An Advent meditation: memory and hope

A lit candle is seen on an Advent wreath in this 2016 photo. We remember that God's first miracle, light, is also his most frequent. -CNS photo | Lisa Johnston, St Louis Review

By Msgr. J. Brian Bransfield

Catholic News Service

“So … what are you giving up for Advent?”

Lent gets all the attention. There is Shrove Tuesday, Ash Wednesday, the daily “giving up” of chocolate and meatless Fridays. Lent has a lot of reminders. But Advent sneaks up on us.

   For a string of Sundays, the priest is in green vestments signifying Ordinary Time in the church. Then, all of a sudden, the priest enters Mass in purple vestments. Oh, and there’s the Advent wreath — the three purple candles and one rose candle. Each week of Advent, we light another candle.

   As the days get shorter and the sun sets earlier, as the darkness grows outside, the light grows within the church. Light is God’s first miracle: “Let there be light” (Gn 1:3). And to this day, light expands, traveling at over 186,000 miles per second.

   It may seem, with the natural disasters this past year, the hurricanes and earthquakes, wildfires and disease, and of course with all of the man-made disasters of racism, gun violence and drug dealing, that the days are getting darker. There are the personal hurts and those of our families … job loss, depression and long-held misunderstandings.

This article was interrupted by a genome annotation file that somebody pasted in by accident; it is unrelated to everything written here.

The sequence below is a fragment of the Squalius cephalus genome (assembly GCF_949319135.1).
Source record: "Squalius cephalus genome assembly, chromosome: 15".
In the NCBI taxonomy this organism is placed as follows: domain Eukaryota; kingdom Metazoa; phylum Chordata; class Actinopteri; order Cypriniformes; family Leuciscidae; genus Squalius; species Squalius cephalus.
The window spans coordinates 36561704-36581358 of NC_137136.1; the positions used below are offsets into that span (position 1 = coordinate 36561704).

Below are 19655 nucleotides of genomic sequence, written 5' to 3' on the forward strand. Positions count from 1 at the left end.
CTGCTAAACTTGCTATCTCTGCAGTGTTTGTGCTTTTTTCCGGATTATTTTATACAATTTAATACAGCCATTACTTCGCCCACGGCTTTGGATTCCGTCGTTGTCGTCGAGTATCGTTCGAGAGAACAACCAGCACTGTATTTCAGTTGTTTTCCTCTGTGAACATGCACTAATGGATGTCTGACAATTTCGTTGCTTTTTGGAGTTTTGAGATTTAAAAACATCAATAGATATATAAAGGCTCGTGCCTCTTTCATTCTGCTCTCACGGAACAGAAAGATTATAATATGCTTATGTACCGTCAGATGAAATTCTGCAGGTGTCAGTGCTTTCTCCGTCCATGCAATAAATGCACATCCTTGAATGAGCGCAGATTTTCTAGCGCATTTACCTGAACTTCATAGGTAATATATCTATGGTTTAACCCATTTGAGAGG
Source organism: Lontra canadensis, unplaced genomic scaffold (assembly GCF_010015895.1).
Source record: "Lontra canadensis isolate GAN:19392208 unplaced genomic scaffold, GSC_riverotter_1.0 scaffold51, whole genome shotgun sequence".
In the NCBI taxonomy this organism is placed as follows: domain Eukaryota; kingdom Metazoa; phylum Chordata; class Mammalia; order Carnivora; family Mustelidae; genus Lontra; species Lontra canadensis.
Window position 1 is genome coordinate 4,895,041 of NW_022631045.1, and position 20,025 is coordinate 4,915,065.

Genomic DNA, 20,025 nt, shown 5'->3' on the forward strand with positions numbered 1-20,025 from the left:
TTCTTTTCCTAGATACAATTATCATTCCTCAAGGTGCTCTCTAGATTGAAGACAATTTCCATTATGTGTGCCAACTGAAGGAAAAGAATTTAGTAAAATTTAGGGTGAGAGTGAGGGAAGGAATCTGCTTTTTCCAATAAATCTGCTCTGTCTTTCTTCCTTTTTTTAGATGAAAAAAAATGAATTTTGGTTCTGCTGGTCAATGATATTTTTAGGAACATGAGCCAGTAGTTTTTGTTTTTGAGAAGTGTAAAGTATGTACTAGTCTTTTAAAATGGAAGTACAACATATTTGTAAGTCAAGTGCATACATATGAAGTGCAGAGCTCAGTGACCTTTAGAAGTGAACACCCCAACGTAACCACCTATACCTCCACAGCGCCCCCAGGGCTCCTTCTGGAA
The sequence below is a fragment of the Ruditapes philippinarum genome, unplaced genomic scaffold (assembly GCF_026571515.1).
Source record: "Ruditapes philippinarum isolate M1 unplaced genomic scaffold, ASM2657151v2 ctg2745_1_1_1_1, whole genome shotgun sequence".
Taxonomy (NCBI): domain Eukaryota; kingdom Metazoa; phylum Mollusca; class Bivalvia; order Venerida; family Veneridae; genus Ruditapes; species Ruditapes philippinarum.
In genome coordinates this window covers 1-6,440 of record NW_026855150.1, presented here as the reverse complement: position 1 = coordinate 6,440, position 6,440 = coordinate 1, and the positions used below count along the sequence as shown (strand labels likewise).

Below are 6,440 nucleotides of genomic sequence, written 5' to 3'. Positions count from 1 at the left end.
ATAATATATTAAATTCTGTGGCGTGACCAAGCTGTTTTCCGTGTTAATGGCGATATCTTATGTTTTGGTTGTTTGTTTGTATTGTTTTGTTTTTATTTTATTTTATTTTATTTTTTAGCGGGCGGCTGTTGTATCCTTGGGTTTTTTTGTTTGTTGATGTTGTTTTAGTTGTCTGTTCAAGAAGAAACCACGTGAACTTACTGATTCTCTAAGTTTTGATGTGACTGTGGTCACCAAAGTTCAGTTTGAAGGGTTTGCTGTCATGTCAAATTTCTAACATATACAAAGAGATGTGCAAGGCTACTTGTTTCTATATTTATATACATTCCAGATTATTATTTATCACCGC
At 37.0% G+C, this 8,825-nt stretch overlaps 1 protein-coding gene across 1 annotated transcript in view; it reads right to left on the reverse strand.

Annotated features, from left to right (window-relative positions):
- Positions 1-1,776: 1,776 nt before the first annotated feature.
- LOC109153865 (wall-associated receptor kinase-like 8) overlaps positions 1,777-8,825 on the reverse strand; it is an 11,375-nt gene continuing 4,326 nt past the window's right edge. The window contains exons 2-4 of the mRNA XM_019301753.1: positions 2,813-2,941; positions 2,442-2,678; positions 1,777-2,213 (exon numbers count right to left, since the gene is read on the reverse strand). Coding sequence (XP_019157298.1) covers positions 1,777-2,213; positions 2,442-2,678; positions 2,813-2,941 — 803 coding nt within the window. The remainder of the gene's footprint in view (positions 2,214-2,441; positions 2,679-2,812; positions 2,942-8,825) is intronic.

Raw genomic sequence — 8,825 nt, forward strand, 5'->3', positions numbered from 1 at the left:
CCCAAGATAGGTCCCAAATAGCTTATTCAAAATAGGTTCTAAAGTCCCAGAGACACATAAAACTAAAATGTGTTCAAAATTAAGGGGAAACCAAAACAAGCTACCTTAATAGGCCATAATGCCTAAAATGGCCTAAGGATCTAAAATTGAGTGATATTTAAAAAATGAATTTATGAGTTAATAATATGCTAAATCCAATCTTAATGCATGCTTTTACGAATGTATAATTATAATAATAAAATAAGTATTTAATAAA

We need the light to grow. With so much going on in the world we ask ourselves, what can we do? We can remember. Memory sparks light. Advent is the great memory of the church.

   We remember that God’s first miracle, light, is also his most frequent. We remember that the Creator of light made our human nature his own and in his humanity began to form in the womb of Mary.

   We remember that Jesus, in his death and resurrection, has defeated death on its own ground, and in the world’s darkest place — the sealed tomb — light, uncontainable supernatural light, began to grow. It was the last place one would expect anything new to ever emerge.

   And for the Catholic, memory is never nostalgia — it is never confined to the past. Hope looks to the future. So does Advent.

   And so, what can we do? It all begins with light. Hope is the light of Advent.  Patience is hope rehearsing. Patience is hope’s favorite hiding place.

   Not patience as a passive “sitting still,” but patience in the face of our old battlegrounds — where we want to have the last word, be in control, be first, have our own way.

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